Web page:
Creating Dynamic Excel Chart Titles that Link to Worksheet Cells

Charts

You don’t have to settle for Excel’s static chart titles. Your Excel chart titles can be dynamic and link to cell contents. When the worksheet changes, the title changes. They can even have multiple lines that include dynamic data.

Dynamic Excel chart titles link to cells and show multiple text lines.

Dynamic Excel chart titles link to cells and show multiple text lines.

Link Chart Titles to a Worksheet Cell

It’s not hard to link worksheet cells to a chart title. Here’s how to do it,

1. Create chart from data in B7:D13 and deleted background lines for clarity.

Create a dynamic Excel chart title on any Excel chart.

Create a dynamic Excel chart title on any Excel chart.

2. Add a title by choosing Chart Tools Layout tab > Labels > Chart Title > Above Chart.

Start by adding a static title to the Excel chart.

Start by adding a static title to the Excel chart.

3. Select the Chart title object by clicking on it. Do not type a new chart title.

4. While the title object is selected, click in the formula bar and type an equal sign, = , then click on cell F2 containing the title in the worksheet and press Enter.

With the title selected create a formula that references a cell.

With the title selected create a formula that references a cell.

5. The worksheet title will update to show the cell content.

Try changing the cell content and you’ll see the title change.

But, wait! There’s more…

Using what you’ve just learned you can link the chart title to any cell content. In some older versions of Excel you can even enter complex formulas in the title object’s formula bar. However, some versions will not accept a complex formula for the title. But, there’s a way around that shortcoming.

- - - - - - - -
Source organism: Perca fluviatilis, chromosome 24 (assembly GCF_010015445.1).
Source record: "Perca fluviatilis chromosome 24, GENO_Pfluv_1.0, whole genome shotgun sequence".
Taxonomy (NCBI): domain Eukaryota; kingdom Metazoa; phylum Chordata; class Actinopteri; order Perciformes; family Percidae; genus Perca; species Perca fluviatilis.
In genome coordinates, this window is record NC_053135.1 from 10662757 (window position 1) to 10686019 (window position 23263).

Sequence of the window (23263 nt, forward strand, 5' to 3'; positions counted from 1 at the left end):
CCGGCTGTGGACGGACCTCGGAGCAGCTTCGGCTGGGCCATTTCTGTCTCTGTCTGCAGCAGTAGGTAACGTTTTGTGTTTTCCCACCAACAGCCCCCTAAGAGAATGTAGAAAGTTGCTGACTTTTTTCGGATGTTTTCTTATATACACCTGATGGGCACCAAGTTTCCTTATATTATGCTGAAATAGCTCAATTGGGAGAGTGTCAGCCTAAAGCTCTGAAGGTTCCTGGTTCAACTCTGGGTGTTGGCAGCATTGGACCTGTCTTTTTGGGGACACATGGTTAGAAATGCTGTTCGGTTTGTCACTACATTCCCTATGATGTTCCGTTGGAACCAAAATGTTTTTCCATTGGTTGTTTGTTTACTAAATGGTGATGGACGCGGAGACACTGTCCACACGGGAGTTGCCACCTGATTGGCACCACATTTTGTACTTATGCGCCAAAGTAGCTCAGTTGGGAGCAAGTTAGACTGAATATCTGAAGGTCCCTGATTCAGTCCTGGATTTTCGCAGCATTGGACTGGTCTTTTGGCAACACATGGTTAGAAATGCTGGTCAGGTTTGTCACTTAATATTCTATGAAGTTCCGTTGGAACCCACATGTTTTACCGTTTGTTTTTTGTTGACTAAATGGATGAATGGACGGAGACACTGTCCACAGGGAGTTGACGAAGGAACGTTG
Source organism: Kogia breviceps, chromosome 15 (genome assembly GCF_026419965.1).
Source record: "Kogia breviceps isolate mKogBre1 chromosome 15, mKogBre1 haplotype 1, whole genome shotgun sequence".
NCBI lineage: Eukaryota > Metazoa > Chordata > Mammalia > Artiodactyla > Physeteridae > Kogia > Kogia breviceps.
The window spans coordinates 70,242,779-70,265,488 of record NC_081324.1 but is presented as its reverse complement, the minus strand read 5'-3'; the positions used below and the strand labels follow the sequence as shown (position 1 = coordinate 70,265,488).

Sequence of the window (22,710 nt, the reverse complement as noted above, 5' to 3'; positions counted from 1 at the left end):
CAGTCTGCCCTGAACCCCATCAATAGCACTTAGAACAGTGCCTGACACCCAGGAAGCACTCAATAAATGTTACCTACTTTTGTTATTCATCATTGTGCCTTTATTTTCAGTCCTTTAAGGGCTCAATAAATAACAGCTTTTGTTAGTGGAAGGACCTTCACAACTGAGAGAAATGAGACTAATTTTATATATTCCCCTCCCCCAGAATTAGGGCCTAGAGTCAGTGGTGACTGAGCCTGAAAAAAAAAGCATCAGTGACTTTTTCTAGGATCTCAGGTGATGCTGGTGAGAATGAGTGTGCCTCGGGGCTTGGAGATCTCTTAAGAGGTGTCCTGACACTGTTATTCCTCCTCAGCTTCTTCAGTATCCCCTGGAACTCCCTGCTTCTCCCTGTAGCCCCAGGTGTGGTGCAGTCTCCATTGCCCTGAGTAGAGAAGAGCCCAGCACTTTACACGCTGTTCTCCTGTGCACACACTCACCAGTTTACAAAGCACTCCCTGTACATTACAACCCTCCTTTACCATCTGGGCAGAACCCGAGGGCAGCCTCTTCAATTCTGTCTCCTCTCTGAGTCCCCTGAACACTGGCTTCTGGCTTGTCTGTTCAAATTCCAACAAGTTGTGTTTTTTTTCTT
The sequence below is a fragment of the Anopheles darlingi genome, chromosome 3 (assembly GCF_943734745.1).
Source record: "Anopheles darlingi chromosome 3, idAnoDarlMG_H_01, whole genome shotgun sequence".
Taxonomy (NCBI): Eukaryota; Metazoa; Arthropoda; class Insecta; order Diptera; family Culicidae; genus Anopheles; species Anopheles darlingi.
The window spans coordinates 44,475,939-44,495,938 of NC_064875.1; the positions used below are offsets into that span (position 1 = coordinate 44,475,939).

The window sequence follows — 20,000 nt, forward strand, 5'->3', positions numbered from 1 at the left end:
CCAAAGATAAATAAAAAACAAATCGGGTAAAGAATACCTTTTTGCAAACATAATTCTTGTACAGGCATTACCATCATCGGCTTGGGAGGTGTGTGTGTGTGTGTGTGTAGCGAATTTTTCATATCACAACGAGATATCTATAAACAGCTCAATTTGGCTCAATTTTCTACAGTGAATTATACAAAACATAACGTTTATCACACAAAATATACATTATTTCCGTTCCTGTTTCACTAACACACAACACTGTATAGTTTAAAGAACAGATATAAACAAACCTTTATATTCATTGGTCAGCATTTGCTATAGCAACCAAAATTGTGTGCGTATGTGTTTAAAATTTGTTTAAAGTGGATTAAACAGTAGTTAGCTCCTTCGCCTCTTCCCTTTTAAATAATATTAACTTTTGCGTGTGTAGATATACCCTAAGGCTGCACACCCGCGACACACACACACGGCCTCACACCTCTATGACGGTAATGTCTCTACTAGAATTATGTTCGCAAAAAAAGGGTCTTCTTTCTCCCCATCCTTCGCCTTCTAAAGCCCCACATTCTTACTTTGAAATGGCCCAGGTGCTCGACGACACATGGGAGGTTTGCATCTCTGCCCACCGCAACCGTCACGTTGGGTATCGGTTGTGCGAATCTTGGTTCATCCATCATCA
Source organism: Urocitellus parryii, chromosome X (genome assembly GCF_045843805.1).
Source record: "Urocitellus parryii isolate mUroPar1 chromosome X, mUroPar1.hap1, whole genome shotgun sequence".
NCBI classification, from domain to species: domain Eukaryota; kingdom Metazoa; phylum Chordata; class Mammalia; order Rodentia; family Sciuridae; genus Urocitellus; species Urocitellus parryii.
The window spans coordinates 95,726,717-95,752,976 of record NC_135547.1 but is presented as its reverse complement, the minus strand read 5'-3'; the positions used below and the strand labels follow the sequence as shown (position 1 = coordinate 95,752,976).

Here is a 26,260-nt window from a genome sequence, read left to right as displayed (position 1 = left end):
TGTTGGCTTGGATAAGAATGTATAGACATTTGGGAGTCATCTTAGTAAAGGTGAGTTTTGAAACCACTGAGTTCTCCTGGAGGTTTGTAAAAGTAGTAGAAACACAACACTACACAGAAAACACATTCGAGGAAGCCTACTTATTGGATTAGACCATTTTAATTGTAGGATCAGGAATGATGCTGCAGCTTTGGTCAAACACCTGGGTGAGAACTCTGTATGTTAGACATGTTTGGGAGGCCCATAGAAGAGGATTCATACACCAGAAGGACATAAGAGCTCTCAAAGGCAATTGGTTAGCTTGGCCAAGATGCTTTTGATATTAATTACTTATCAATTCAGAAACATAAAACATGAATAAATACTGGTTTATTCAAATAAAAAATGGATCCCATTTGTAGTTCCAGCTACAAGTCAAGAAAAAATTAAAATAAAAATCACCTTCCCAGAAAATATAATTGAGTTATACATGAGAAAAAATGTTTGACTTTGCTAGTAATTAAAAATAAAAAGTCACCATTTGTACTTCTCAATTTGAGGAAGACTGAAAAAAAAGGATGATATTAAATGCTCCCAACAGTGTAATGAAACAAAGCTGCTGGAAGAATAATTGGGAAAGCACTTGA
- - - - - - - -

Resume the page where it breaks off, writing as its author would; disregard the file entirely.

To create fancy dynamic titles that work with any version of Excel follow these steps,

6. In cell F4, enter the following formula,

=$F$2&CHAR(10)&TEXT($F$3,”mmm d, yyyy”)

The result in cell F4 from this formula should look like,

Regional RevenueApr 20, 2014

There should be no space between Regional Revenue and the date. That “no space” is where the CHAR(10) is and this hidden space actually contains a little magical that does show up in the chart.

7. Select the chart’s title again and in the formula bar, type an “=”, and click on cell F4. Again, this will link the chart title to the cell F4. The formula should look similar to this,

=’Dynamic Chart Titles – Dates’!$F$4

8. Press Enter and you’ll see a dynamic title that changes as cell F4 contents change. This title should also contain a line break because of the CHAR(10) in the formula.

Click the picture to expand it to see more detail.

Dynamic Excel chart titles link to cells and show multiple text lines.

Dynamic Excel chart titles link to cells and show multiple text lines.

Here’s the formula in F4,

=$F$2&CHAR(10)&TEXT($F$3,”mmm d, yyyy”)

The & (used as a shortcut for the CONCATENATE function) joins together cell contents and turns the result into text. CHAR(10) returns the Line Feed character from your computer’s standard character set. This is a character used by printers, but here it works to create a line break.

The TEXT function used in the formula converts the numeric date stored in the cell into a text date with a format like that shown within quotes. The TEXT function is very handy whenever you’re creating reports in Excel that need to combine text with a currency or date in a special format. There are a bazillion different formats you can create with TEXT. If you want some examples of valid ways to specify formats in TEXT, right click on a cell and choose Format Cells, then look in Custom Category of the Format Cells dialog box for examples.

Use the TEXT function and custom formats to create any number, currency or date format you want.

Use the TEXT function and custom formats to create any number, currency or date format you want.

Notice that within the TEXT function the custom format must be inside quotes. You can create many custom date, currency, and numeric formats using these special characters with the Format Cells dialog or within the TEXT function; however, that is a topic for another article.

 

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